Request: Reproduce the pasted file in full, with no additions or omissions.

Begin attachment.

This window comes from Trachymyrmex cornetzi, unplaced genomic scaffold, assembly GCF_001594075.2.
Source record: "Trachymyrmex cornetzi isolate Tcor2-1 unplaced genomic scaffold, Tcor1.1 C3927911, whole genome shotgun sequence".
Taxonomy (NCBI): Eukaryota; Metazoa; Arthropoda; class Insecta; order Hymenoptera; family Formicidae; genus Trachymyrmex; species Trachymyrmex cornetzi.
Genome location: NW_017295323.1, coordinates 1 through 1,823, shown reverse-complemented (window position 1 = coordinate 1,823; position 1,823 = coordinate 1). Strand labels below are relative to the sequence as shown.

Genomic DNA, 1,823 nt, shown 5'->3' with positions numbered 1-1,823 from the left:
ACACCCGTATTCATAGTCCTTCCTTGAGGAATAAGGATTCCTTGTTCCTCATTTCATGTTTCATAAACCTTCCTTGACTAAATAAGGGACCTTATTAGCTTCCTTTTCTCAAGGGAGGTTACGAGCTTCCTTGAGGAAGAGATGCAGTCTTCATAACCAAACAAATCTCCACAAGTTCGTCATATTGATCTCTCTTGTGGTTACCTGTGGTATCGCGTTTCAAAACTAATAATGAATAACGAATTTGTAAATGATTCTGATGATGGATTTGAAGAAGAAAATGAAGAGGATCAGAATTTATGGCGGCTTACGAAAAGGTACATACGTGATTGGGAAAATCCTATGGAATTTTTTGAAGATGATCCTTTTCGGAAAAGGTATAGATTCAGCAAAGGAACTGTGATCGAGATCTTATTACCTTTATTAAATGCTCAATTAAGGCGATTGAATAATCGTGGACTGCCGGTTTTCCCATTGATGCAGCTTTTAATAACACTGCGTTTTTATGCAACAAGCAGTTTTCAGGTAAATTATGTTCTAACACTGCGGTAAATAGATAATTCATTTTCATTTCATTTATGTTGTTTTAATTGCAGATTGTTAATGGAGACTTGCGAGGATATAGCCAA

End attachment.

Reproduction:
This window comes from Trachymyrmex cornetzi, unplaced genomic scaffold, assembly GCF_001594075.2.
Source record: "Trachymyrmex cornetzi isolate Tcor2-1 unplaced genomic scaffold, Tcor1.1 C3927911, whole genome shotgun sequence".
Taxonomy (NCBI): Eukaryota; Metazoa; Arthropoda; class Insecta; order Hymenoptera; family Formicidae; genus Trachymyrmex; species Trachymyrmex cornetzi.
Genome location: NW_017295323.1, coordinates 1 through 1,823, shown reverse-complemented (window position 1 = coordinate 1,823; position 1,823 = coordinate 1). Strand labels below are relative to the sequence as shown.

Genomic DNA, 1,823 nt, shown 5'->3' with positions numbered 1-1,823 from the left:
ACACCCGTATTCATAGTCCTTCCTTGAGGAATAAGGATTCCTTGTTCCTCATTTCATGTTTCATAAACCTTCCTTGACTAAATAAGGGACCTTATTAGCTTCCTTTTCTCAAGGGAGGTTACGAGCTTCCTTGAGGAAGAGATGCAGTCTTCATAACCAAACAAATCTCCACAAGTTCGTCATATTGATCTCTCTTGTGGTTACCTGTGGTATCGCGTTTCAAAACTAATAATGAATAACGAATTTGTAAATGATTCTGATGATGGATTTGAAGAAGAAAATGAAGAGGATCAGAATTTATGGCGGCTTACGAAAAGGTACATACGTGATTGGGAAAATCCTATGGAATTTTTTGAAGATGATCCTTTTCGGAAAAGGTATAGATTCAGCAAAGGAACTGTGATCGAGATCTTATTACCTTTATTAAATGCTCAATTAAGGCGATTGAATAATCGTGGACTGCCGGTTTTCCCATTGATGCAGCTTTTAATAACACTGCGTTTTTATGCAACAAGCAGTTTTCAGGTAAATTATGTTCTAACACTGCGGTAAATAGATAATTCATTTTCATTTCATTTATGTTGTTTTAATTGCAGATTGTTAATGGAGACTTGCGAGGATATAGCCAA